Lou Pickney's Online Commentary
End of the Road
May 2, 2012
I had just finished a one-hour appearance on the Batchelor Pad radio show last night when I left my office area. I'm typically a bit different when I'm doing a radio spot, a more amped-up version of myself. And usually it can take a little time to wind down from that, but that wasn't an option for me after last night's program. I walked into the living room area and immediately knew I was in trouble. The lights were low. Stacy was waiting for me and told me to sit down.
The next 90 minutes were extremely unpleasant. Stacy outlined the many problems she had with what has happened over the past three-and-a-half years of our relationship. Three-and-a-half years to the day. I'm not going to go into detail, since a great deal of it involved personal things that I would rather not relive, let alone put out there for the world to read.
Me writing this in March didn't help, but that's mild compared with the original version of what I wrote. It was a reactionary response to her outburst at me for purchasing a plane ticket to New York City to attend the 2012 NFL Draft. That's how I vent my anger most effectively: through writing. I've tried to avoid that over the past few years since sometimes what I write gets me in trouble, and I really wanted things to work with Stacy.
In hindsight, I suspect it was already too late by that point to salvage things no matter what I wrote that night, positive or negative, though I didn't know it at the time. Any of it, really.
I was surprised by some of the negative things Stacy pointed out during the 90 minutes of torment, problems which I had apparently been too aloof to recognize. I did my best to counter issues that I took umbrage with and to argue points which I felt were inaccurate. But, in the end, it didn't matter. Stacy had already made up her mind, and finally she came out with it: she wanted to break up. After three and a half years, it was over.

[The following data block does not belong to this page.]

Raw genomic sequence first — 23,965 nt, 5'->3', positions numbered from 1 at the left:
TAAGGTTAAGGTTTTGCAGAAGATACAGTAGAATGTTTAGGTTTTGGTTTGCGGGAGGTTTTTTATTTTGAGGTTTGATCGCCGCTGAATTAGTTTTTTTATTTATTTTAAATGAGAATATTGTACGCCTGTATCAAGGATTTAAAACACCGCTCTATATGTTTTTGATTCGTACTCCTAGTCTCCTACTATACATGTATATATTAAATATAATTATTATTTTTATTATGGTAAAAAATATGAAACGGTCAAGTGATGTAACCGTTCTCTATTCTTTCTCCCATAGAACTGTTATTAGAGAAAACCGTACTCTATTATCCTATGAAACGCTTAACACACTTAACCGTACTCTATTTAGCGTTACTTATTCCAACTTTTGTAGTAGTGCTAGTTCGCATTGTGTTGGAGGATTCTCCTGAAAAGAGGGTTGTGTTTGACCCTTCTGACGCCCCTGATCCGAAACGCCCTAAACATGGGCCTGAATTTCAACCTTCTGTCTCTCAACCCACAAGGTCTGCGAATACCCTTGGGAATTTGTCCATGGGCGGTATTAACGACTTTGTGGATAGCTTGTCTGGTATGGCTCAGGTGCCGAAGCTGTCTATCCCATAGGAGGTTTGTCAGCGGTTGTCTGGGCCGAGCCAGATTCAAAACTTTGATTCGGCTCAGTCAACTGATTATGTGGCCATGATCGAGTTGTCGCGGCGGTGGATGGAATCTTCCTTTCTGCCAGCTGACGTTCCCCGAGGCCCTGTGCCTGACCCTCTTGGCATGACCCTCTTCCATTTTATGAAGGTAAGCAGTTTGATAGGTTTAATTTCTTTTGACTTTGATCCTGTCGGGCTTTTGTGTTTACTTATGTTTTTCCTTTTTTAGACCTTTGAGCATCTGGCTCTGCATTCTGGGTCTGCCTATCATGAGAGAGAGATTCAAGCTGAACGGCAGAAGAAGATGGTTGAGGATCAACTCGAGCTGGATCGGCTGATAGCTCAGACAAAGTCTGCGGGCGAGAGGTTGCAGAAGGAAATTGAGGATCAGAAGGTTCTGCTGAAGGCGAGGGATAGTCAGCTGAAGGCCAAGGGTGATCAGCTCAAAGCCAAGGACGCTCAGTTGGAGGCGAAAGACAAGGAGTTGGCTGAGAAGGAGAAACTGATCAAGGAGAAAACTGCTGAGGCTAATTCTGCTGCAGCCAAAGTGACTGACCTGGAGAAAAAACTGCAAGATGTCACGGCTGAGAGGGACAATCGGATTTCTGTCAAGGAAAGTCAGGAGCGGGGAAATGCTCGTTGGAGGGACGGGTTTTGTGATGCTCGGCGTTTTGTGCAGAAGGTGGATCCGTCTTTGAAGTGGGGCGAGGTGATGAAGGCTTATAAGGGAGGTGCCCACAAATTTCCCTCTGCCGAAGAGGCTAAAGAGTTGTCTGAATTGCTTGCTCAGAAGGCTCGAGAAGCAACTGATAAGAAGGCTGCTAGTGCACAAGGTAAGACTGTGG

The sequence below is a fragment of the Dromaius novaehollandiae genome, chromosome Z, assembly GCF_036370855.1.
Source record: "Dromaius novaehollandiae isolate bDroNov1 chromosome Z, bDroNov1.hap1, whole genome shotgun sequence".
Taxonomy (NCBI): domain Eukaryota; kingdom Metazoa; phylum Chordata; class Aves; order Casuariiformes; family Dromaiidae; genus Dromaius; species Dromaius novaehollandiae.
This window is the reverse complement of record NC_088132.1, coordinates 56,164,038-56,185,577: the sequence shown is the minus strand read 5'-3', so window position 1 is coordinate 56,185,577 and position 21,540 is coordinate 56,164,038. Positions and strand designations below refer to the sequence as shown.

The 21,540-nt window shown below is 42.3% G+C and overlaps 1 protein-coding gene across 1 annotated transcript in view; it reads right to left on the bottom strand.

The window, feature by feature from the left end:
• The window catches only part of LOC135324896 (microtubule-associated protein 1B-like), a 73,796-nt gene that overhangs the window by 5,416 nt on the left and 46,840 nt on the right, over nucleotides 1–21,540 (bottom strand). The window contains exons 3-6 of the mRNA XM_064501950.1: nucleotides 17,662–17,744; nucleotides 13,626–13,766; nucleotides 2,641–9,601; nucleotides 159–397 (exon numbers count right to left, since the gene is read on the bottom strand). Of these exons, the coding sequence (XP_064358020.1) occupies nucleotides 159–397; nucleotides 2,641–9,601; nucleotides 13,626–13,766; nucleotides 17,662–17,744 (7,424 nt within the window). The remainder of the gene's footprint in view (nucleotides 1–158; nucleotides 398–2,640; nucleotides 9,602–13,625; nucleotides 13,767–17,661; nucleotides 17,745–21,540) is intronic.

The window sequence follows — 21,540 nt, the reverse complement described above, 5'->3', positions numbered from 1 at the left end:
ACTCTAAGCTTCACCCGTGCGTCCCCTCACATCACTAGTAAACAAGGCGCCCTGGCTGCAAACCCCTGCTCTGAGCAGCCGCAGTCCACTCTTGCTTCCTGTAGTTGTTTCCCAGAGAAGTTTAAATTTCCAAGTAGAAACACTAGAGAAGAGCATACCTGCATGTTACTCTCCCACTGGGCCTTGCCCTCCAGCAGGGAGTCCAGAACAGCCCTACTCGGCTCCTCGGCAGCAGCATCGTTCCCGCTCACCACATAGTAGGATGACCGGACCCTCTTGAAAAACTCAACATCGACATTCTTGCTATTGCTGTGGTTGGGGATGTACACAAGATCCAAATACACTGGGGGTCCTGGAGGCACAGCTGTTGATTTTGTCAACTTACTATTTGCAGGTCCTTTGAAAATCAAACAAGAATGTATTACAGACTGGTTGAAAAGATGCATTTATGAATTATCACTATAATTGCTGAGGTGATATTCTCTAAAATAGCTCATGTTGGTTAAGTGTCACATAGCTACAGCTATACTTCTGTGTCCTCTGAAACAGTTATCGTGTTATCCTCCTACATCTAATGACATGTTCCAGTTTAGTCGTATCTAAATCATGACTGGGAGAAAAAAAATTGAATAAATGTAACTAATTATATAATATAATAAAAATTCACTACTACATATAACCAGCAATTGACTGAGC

In some ways it felt like being the focus of a vicious comedy roast, then having your girlfriend break up with you for real at the end of the event. It was the emotional equivalent of ten stomach punches and an uppercut. I wish Stacy would have just said that she wanted to break up from the outset and given the reasons why instead of dragging it on and on and on and us talking in circles. But maybe actually saying it was hard enough that it took her an hour and a half to finally do it.
Stacy was the woman who I had planned to marry and spend the rest of my life with, happily ever after and all that. We had developed our own sub-language and treasure trove of inside jokes. We held impromptu nightly two-person comedy shows to entertain each other, including dueling voice impressions of what we were projecting that her yellow lab, Clyde, would say if he could talk. When my brother's bulldog Titus was over here visiting we did the dueling voices for him as well, which turned into quite the show at times with both dogs involved.
|Me hanging out with Clyde in December 2009.|
Stacy and I were compatible in so many ways, though there were some incompatibilities that I was informed of last night that makes going forward together an impossibility.
I was stunned by it all, and I'm still stunned now. I can't even look at a picture of Clyde without tears welling up in my eyes. I thought I would enjoy watching him live a long, full life. Now I might never see him again once I leave town, which is going to happen soon. That hurts me more than I can put into words.
Since Stacy owns the house where we've been living for the past three years, it's time for me to exit. I've passed up multiple media job opportunities in the past to stay here in Nashville with Stacy, chances that would have required me to relocate but that would have allowed me to ply my craft, to continue in the business I studied in college and that I was successfully employed in for several years. So now I'm leaving town. That probably means I won't be doing any Father Ryan High School football broadcasts this fall, which is a shame since I really enjoyed them.
I have some plans to make it through the short-term, and if things work out the way I hope they will, this could end up being one of those blessing-in-disguise type things. But, right now, it sure doesn't feel that way. It hurts like hell, and nothing but time will be able to cure the pain.
Also, in hindsight, maybe the video clip from Lost in that aforementioned March column I wrote was really about Huntington, not Tampa...